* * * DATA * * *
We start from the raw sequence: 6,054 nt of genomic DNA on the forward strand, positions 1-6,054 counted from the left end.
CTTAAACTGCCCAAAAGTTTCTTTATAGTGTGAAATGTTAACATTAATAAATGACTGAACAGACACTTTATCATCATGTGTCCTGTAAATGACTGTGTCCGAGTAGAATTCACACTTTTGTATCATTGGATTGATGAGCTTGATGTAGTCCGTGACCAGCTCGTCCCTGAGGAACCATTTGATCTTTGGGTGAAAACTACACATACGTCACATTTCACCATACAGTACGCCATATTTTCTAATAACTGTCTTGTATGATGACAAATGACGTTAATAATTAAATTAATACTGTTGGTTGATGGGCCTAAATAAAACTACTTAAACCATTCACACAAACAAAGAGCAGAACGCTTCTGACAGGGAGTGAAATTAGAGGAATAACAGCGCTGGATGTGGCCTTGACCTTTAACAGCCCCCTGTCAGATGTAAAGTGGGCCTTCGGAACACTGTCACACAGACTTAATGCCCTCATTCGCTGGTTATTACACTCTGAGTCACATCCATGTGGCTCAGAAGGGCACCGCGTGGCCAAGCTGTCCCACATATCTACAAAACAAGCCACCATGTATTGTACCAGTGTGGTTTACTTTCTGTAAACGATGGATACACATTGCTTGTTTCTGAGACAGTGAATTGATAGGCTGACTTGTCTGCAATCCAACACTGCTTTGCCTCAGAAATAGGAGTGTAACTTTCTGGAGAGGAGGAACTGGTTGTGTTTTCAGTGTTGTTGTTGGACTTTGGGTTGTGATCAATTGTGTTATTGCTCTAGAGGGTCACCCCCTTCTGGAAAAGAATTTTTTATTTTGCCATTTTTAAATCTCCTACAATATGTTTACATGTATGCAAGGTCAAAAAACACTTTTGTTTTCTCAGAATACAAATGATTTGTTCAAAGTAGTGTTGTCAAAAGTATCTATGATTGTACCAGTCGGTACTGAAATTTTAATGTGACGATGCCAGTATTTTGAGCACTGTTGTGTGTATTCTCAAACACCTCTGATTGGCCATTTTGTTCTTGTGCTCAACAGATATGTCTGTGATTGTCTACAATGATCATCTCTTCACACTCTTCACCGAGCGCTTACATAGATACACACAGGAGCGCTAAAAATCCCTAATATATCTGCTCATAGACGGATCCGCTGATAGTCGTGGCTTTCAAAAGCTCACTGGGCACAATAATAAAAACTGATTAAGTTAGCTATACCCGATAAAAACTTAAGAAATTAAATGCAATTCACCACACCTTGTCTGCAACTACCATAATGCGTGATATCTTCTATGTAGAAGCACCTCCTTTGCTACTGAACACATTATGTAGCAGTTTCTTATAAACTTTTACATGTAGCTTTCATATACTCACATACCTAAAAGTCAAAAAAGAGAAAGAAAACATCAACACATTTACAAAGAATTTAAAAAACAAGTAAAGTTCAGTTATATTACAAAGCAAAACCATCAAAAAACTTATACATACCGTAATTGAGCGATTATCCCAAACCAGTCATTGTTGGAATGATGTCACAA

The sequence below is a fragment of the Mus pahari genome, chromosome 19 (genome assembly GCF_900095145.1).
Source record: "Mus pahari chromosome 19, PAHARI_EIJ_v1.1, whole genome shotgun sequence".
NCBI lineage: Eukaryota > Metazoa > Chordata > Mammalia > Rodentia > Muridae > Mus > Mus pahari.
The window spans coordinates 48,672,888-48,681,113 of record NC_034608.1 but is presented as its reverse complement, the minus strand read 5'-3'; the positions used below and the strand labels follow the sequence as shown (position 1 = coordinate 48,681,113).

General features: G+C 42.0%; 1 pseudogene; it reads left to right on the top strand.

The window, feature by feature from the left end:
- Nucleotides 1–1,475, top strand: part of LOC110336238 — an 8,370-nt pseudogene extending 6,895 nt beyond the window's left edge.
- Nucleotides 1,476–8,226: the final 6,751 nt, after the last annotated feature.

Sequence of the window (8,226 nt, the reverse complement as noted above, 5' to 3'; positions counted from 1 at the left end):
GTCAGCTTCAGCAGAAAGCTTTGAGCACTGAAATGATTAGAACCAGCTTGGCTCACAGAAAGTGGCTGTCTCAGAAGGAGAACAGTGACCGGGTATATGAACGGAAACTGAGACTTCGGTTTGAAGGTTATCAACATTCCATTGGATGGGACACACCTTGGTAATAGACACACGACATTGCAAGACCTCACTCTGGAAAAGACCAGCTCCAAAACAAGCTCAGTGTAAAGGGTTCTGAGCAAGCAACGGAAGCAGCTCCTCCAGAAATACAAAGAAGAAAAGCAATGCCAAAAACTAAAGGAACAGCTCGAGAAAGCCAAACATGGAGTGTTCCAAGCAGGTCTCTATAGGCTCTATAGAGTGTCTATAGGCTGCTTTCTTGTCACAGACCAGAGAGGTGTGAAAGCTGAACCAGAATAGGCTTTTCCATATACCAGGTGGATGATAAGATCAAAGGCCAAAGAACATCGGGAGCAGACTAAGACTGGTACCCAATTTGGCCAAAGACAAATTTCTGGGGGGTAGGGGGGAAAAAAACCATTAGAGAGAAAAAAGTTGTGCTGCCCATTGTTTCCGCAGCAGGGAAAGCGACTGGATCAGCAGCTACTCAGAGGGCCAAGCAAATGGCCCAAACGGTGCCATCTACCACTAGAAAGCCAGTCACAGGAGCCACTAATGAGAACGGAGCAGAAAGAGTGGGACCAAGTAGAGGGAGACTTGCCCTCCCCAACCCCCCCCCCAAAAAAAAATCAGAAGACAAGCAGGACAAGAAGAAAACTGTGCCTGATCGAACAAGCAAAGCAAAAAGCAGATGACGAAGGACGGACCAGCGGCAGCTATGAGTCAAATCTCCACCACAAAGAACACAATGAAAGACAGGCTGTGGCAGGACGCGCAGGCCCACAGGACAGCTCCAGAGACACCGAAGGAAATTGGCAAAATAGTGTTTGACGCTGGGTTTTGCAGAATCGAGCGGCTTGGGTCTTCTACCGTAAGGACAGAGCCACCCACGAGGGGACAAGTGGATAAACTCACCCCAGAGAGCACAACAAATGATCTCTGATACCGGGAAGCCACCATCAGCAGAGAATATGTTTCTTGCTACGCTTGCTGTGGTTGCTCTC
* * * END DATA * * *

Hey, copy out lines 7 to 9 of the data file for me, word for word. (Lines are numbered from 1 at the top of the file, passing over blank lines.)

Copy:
General features: G+C 42.0%; 1 pseudogene; it reads left to right on the top strand.

The window, feature by feature from the left end:
- Nucleotides 1–1,475, top strand: part of LOC110336238 — an 8,370-nt pseudogene extending 6,895 nt beyond the window's left edge.